As 2022 draws to a close, it’s time to look back at some of the most inspiring people whose stories we brought to our readers. From Bengal to Maharashtra and Arunachal Pradesh to Puducherry, these men and women have bettered the lives of hundreds of people and deserve our respect and gratitude.
Of these inspiring people, some are young and some are old and some have even retired from their jobs. Some are from cities, and others are from villages and tribal areas. Some gave up cushy jobs to pursue a higher calling while others braved challenges and made it big.
But the common factor was that they all stepped out of their comfort zone to help others and to make a difference in society and the world we live in.
Here are ten real-life inspirational stories:
1. Madurai-based couple Krishnan Subramanian and his wife Gowri Gopinath were disturbed by plastic pollution and air quality in metropolitan cities. But instead of carping like most of us do, they decided to take action.
Krishnan and Gowri quit their comfortable corporate jobs at Amazon and IBM respectively and moved to their hometown Madurai.
They started making cloth bags and got a good response from people around them.
In 2014, they started YellowBag, aimed at encouraging a sustainable lifestyle by bringing back the cloth bag. Today, YellowBag exports its eco-friendly bags across the world and provides livelihood to marginalized women in low-income communities in the temple city's Mathichiyam slum. Over 250 women have benefitted from sustained livelihood while working with YellowBag.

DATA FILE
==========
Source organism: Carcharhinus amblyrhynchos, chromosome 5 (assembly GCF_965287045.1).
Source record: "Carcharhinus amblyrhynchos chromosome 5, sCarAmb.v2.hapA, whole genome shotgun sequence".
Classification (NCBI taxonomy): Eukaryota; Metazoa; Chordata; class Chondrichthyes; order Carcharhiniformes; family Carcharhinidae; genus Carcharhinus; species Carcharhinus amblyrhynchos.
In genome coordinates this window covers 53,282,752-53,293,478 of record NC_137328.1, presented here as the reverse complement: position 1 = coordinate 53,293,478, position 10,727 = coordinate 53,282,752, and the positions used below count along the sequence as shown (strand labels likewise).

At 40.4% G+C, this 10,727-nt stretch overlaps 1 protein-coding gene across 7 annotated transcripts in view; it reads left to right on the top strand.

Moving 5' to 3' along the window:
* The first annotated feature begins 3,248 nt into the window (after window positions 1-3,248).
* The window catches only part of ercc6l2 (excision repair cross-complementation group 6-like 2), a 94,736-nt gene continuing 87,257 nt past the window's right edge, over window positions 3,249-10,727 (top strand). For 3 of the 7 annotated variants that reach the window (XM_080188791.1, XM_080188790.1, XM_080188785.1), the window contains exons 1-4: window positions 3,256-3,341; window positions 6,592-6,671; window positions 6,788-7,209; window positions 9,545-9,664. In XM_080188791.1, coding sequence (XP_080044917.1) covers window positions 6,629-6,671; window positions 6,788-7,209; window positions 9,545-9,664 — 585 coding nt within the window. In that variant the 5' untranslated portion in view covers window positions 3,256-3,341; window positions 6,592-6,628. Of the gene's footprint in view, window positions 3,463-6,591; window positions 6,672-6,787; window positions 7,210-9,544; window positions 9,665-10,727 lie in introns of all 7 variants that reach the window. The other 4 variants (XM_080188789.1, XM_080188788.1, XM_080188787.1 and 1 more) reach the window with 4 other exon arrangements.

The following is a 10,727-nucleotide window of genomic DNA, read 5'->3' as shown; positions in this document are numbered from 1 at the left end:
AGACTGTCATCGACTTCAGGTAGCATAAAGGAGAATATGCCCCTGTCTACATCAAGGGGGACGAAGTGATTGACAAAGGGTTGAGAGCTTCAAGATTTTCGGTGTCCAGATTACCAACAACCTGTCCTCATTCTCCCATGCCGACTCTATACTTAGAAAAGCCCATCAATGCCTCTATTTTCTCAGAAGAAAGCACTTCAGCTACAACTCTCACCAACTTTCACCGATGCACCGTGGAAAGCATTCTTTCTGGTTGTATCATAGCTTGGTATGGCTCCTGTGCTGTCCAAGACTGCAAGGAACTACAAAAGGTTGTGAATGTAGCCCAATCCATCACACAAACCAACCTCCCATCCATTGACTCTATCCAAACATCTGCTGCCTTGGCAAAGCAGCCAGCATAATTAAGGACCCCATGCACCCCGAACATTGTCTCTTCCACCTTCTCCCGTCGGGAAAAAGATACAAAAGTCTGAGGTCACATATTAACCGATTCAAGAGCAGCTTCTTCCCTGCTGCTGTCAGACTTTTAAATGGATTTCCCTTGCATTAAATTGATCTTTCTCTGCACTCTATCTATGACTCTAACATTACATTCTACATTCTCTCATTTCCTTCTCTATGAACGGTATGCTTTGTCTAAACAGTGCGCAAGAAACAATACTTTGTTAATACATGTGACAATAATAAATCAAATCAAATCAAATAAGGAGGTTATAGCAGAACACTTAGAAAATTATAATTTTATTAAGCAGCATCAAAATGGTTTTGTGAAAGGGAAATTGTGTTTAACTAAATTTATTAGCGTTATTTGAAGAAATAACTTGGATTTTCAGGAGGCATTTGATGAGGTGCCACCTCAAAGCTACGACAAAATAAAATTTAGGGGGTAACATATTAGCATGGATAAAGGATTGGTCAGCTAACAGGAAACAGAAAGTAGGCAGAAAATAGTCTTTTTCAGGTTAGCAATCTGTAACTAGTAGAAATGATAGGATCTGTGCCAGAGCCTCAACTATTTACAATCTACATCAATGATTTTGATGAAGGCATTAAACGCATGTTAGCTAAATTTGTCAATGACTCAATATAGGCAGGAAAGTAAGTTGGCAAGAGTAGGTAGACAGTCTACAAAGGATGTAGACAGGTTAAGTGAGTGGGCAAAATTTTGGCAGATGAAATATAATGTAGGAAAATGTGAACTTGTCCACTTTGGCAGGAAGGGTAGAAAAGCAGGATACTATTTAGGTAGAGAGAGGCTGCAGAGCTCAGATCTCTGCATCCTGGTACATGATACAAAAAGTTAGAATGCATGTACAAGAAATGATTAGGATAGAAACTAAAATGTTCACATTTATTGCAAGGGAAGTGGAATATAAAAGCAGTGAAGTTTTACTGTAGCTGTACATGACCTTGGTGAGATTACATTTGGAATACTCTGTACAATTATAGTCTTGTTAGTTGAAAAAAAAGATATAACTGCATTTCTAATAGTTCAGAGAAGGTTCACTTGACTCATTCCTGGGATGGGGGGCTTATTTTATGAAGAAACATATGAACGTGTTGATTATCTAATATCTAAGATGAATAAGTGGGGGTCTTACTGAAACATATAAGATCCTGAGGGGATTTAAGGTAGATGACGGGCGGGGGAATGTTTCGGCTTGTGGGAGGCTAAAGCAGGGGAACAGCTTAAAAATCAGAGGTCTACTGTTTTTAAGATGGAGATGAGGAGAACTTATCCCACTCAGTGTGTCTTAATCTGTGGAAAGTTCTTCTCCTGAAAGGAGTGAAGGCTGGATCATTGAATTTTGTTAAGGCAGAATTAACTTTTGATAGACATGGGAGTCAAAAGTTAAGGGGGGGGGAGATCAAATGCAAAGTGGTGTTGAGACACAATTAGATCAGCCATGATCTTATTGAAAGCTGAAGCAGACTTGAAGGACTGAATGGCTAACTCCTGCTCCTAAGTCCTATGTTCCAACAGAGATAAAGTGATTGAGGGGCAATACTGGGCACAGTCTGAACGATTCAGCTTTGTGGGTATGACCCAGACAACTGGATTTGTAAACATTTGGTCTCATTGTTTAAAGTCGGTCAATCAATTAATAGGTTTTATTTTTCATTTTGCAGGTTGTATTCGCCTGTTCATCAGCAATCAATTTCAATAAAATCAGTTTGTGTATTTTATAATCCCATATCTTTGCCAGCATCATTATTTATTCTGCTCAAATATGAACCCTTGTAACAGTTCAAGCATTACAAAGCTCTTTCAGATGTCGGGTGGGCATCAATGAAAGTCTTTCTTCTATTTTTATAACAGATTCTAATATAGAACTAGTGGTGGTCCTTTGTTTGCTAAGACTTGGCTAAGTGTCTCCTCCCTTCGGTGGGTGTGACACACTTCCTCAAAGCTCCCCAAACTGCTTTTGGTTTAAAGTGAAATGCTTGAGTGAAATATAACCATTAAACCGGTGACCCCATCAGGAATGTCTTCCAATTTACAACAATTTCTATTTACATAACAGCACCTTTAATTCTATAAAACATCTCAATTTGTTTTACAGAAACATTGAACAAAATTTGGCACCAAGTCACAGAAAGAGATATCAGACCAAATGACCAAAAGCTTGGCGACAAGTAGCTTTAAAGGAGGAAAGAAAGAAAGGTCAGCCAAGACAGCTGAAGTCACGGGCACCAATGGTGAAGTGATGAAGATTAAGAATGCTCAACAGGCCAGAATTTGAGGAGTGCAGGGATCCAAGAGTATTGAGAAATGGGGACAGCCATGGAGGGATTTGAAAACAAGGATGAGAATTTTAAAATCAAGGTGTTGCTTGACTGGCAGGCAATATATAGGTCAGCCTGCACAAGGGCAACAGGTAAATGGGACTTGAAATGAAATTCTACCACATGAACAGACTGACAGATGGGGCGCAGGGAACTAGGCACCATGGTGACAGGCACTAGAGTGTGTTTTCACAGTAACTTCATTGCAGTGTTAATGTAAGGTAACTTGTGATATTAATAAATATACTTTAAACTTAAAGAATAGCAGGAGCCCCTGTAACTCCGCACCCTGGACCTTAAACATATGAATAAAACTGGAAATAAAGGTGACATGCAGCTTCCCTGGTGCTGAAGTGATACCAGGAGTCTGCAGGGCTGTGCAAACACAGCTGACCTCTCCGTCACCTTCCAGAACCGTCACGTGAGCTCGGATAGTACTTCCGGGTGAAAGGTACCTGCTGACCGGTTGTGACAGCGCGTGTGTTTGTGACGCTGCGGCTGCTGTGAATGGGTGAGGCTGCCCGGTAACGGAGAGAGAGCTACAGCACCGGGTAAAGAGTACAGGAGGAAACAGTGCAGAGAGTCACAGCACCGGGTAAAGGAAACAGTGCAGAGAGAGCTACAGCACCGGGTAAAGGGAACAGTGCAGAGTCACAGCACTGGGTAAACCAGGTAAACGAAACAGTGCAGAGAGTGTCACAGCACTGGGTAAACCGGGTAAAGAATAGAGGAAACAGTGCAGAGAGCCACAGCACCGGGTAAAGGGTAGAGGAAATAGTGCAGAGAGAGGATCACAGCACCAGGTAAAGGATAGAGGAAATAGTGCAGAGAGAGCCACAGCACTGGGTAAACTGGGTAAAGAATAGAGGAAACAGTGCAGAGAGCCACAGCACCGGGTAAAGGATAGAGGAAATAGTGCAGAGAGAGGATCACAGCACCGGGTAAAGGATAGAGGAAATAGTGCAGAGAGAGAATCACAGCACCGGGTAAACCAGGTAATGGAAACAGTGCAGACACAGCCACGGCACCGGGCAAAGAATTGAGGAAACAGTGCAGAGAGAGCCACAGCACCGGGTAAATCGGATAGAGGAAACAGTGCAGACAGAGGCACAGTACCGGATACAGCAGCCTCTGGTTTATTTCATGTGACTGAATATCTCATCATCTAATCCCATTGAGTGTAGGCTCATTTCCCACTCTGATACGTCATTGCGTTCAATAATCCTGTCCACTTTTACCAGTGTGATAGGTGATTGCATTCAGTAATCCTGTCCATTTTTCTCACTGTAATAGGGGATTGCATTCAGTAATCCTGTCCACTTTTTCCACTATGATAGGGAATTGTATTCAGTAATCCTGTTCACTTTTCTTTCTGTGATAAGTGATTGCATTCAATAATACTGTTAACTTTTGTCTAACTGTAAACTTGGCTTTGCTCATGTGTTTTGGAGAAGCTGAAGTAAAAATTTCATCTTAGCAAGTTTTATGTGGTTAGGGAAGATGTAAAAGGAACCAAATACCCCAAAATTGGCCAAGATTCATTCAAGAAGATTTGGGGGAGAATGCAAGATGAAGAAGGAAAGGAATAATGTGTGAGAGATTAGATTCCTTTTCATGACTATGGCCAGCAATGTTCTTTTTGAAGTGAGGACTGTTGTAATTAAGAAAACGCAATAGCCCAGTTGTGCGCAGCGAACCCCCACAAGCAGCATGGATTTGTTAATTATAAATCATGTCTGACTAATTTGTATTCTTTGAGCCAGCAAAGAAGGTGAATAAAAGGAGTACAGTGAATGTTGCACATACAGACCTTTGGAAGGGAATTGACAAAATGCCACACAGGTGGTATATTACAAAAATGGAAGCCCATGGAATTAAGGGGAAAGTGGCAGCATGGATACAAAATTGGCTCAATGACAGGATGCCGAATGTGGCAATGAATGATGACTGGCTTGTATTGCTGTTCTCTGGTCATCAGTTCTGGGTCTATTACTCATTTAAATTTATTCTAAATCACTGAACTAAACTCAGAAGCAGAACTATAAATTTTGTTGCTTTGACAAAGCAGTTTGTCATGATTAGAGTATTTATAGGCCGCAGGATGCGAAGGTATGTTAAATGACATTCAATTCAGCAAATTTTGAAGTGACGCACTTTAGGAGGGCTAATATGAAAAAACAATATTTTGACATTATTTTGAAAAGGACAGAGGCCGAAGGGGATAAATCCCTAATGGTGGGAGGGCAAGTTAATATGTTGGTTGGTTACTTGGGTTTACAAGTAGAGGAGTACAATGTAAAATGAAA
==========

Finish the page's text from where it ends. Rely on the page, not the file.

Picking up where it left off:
2. Raju Kendre belongs to a tribal community from Maharashtra and has seen the challenges they face from close quarters. His parents live in the Pimpri village of Buldhana district, Maharashtra. Growing up, Raju saw first-hand the struggle of youth from the tribal community to study and find jobs.
In 2017, he set up EKlavya in Yavatmal city. Eklavya helps tribal students get access to higher education.
About 60 students are selected for a four-month residential programme in Eklavya where they are provided food and accommodation. They are given extensive training on self-improvement, clearing entrance exams, interview skills and information about various scholarships, fellowships and career options.
Raju has helped over 350 youth from marginalised communities enrol in premier higher education institutions and secure fellowships and scholarships.
For his work, Raju received the Chevening Scholarship in 2021 under the Global Leadership Program and also made it to the Forbes 30 Under 30 list in 2022.
3. By the time Techi Anna had turned 21, she was already the mother of three children. The first one, her daughter, was born when she was just 17. With an unemployed husband and a big family to take care of, Techi began to sell clothes and imitation jewellery for a living.
Her life changed after she was elected as a panchayat member in 2009. She met a lot of people and learned new ideas and concepts.
During a visit to Poma village, the then Arunachal governor suggested setting up of bamboo cottage industry to create livelihood opportunities. The idea appealed to Techi and she began to make products like bamboo hats, baskets, and storage boxes.
After a couple of years, her business picked up and today her venture, Poma Bamboo Processing Industry employs 26 full-time artisans besides working with small entrepreneurs who operate from homes to make bamboo handicrafts, furniture and jewellery.